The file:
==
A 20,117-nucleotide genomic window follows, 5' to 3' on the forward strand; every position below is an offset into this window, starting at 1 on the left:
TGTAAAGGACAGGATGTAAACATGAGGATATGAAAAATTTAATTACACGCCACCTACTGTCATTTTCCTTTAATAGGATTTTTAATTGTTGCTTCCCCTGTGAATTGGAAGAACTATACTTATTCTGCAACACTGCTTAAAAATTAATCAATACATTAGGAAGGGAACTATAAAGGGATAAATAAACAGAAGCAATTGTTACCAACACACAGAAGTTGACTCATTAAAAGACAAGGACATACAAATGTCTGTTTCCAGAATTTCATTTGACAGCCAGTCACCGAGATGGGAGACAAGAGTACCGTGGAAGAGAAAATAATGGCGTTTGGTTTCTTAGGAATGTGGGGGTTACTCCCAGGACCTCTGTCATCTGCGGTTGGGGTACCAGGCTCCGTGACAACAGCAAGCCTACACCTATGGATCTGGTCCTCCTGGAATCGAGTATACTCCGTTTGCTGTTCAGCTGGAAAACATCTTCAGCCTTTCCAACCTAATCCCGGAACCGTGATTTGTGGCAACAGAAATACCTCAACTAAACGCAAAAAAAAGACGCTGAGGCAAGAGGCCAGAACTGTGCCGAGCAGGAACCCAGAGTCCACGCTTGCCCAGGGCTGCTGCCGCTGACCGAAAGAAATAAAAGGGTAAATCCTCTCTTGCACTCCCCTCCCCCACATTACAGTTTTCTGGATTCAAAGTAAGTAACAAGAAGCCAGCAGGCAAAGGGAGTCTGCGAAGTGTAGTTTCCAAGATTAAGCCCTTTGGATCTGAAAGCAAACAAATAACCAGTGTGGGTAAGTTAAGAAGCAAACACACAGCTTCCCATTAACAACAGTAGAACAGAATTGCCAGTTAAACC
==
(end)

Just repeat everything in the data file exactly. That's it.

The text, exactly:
A 20,117-nucleotide genomic window follows, 5' to 3' on the forward strand; every position below is an offset into this window, starting at 1 on the left:
TGTAAAGGACAGGATGTAAACATGAGGATATGAAAAATTTAATTACACGCCACCTACTGTCATTTTCCTTTAATAGGATTTTTAATTGTTGCTTCCCCTGTGAATTGGAAGAACTATACTTATTCTGCAACACTGCTTAAAAATTAATCAATACATTAGGAAGGGAACTATAAAGGGATAAATAAACAGAAGCAATTGTTACCAACACACAGAAGTTGACTCATTAAAAGACAAGGACATACAAATGTCTGTTTCCAGAATTTCATTTGACAGCCAGTCACCGAGATGGGAGACAAGAGTACCGTGGAAGAGAAAATAATGGCGTTTGGTTTCTTAGGAATGTGGGGGTTACTCCCAGGACCTCTGTCATCTGCGGTTGGGGTACCAGGCTCCGTGACAACAGCAAGCCTACACCTATGGATCTGGTCCTCCTGGAATCGAGTATACTCCGTTTGCTGTTCAGCTGGAAAACATCTTCAGCCTTTCCAACCTAATCCCGGAACCGTGATTTGTGGCAACAGAAATACCTCAACTAAACGCAAAAAAAAGACGCTGAGGCAAGAGGCCAGAACTGTGCCGAGCAGGAACCCAGAGTCCACGCTTGCCCAGGGCTGCTGCCGCTGACCGAAAGAAATAAAAGGGTAAATCCTCTCTTGCACTCCCCTCCCCCACATTACAGTTTTCTGGATTCAAAGTAAGTAACAAGAAGCCAGCAGGCAAAGGGAGTCTGCGAAGTGTAGTTTCCAAGATTAAGCCCTTTGGATCTGAAAGCAAACAAATAACCAGTGTGGGTAAGTTAAGAAGCAAACACACAGCTTCCCATTAACAACAGTAGAACAGAATTGCCAGTTAAACC